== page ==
CHICAGO – The issue of gender identity, especially for those who are born with a vagueness as to what to call themselves between/beyond boy and girl, has come front and center in the U.S., both with the legalization of gay marriage and the callous repudiation of identity by trying to pass laws dismissing it (the North Carolina “bathroom” laws). The performance companies of The Living Canvas and Nothing Without a Company is currently staging “[Trans]formation,” which presents gender identity art by six performers, who perform most of the play in the nude.
CHICAGO – If Fox Faith’s target audience was comprised of atheists, the studio might have churned out this deeply shallow thriller about religious fundamentalism. Though hate-spewing cult leaders like Fred Phelps deserve to be reviled, the vast majority of fictional films about extremism come off as profoundly simple-minded. Like Kevin Smith’s “Red State,” this picture sidesteps its provocative subject matter in favor of routine clichés.
CHICAGO – “I thought it would be interesting to write the story of the superhero who wasn’t super at all,” says writer/director James Gunn on his behind-the-scenes featurette on the underrated “Super,” an imperfect film with more than enough interesting ideas and strong performances to justify a look now that it’s on Blu-ray and DVD.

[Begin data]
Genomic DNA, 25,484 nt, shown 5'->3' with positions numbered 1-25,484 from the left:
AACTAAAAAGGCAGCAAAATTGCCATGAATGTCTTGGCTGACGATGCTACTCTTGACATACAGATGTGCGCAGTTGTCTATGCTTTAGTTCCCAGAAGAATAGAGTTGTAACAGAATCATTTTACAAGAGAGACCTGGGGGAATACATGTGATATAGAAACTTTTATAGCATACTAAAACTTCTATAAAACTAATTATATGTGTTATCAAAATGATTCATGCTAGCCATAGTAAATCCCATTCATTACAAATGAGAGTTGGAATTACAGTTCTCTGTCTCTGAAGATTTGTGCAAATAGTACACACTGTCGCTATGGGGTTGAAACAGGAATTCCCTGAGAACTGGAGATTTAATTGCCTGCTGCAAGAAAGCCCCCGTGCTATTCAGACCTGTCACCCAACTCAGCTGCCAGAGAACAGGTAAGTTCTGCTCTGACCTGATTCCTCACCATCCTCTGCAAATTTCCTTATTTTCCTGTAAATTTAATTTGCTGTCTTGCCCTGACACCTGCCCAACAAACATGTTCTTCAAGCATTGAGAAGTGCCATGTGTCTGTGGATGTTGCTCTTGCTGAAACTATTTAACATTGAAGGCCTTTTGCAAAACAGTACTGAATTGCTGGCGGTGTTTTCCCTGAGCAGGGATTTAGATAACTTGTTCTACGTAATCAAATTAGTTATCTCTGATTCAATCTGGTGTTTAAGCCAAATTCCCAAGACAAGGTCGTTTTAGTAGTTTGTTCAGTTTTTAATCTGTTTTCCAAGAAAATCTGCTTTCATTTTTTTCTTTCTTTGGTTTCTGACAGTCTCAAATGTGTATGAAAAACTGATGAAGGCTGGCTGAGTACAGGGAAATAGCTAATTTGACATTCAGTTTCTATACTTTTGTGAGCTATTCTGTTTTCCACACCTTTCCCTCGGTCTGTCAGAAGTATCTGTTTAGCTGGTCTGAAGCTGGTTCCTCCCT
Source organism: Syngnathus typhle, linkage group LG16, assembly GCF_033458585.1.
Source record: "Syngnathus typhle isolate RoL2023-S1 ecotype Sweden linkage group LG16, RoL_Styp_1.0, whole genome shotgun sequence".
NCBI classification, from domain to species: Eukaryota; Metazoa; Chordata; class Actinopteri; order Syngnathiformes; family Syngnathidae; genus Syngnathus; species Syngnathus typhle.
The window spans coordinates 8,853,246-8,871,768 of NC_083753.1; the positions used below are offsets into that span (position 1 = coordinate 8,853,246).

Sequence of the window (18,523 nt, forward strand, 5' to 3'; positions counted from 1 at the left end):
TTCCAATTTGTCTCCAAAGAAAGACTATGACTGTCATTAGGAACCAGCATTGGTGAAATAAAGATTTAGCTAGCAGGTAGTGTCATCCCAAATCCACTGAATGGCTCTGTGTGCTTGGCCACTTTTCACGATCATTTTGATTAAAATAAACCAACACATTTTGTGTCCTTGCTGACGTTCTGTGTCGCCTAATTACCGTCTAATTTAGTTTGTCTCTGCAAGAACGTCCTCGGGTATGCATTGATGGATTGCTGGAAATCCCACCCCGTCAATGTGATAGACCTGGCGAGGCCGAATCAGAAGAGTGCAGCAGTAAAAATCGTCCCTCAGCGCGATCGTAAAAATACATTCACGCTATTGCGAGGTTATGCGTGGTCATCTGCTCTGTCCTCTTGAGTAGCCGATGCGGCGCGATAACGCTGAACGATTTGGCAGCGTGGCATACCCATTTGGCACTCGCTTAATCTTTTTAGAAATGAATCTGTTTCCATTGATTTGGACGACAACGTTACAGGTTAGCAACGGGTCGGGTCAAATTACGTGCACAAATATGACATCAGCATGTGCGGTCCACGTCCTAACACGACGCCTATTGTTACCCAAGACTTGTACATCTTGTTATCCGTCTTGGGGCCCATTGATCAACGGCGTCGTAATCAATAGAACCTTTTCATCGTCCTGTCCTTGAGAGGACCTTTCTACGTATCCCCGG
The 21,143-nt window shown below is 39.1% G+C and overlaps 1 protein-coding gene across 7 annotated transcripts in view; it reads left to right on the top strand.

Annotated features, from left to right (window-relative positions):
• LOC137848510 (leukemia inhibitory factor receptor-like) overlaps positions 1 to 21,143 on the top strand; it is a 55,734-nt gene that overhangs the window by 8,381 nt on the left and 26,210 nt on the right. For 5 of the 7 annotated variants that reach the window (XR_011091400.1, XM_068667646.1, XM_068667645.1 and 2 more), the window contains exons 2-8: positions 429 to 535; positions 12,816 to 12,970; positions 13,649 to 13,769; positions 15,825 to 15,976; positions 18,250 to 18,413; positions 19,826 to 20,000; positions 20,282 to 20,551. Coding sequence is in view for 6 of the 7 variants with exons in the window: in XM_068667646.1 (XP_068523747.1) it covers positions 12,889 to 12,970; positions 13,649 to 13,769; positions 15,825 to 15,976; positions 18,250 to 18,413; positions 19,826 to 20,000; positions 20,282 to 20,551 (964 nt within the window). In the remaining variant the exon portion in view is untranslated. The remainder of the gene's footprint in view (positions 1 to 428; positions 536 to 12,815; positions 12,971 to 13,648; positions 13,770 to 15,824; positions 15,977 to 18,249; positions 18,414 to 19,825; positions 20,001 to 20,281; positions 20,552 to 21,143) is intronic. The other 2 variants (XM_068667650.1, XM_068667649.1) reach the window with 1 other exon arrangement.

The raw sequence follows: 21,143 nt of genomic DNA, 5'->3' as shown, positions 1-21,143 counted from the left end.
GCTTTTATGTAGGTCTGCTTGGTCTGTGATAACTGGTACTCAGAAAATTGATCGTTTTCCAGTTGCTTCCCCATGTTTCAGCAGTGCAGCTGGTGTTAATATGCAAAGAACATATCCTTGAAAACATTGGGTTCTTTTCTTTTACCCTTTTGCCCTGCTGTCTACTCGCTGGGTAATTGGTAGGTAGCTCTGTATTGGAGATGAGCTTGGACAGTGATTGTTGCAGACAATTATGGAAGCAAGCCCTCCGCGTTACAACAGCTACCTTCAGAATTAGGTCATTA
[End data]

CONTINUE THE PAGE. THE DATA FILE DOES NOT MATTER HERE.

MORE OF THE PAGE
CHICAGO – Michael Rooker, who grew up in Chicago as a developing actor and had his first breakout role in the locally filmed “Henry: Portrait of a Serial Killer,” is currently featured in the audacious new film “Super,” starring Rainn Wilson and Ellen Page.
CHICAGO – A much darker cousin of Matthew Vaughn’s “Kick-Ass” by way of “Taxi Driver,” James Gunn’s “Super” is a tonally inconsistent comedy that nevertheless features one of my absolute favorite performances of the year so far and enough interesting ideas to warrant a look. If only those ideas were shaped into something a bit more coherent. “Super” could have lived up to its title.
CHICAGO – Technology has done double-edged service and disservice to the legendary Hulk superhero character from Stan Lee’s Marvel Comics.
In peering at the CGI-created ripped body of nothing remotely reminiscent of Edward Norton, the 2008 film iteration of “The Incredible Hulk” has a leg light years up on Lou Ferrigno’s character in the 1978 television series of the “The Incredible Hulk”.
CHICAGO – Poor Liv Tyler. She’s stuck in a remote vacation home with nothing but the blank-stare acting of Scott Speedman to “save” her. What’s a rock daughter who becomes an actress to do? First, she shouldn’t sign onto yet another version of the couple-in-terror cliché.
Universal Pictures on Thursday released two new high-resolution production stills for “The Incredible Hulk” as part of its 2008 preview.
Major plot spoilers surfaced on Tuesday to “The Incredible Hulk,” which stars Edward Norton and Liv Tyler.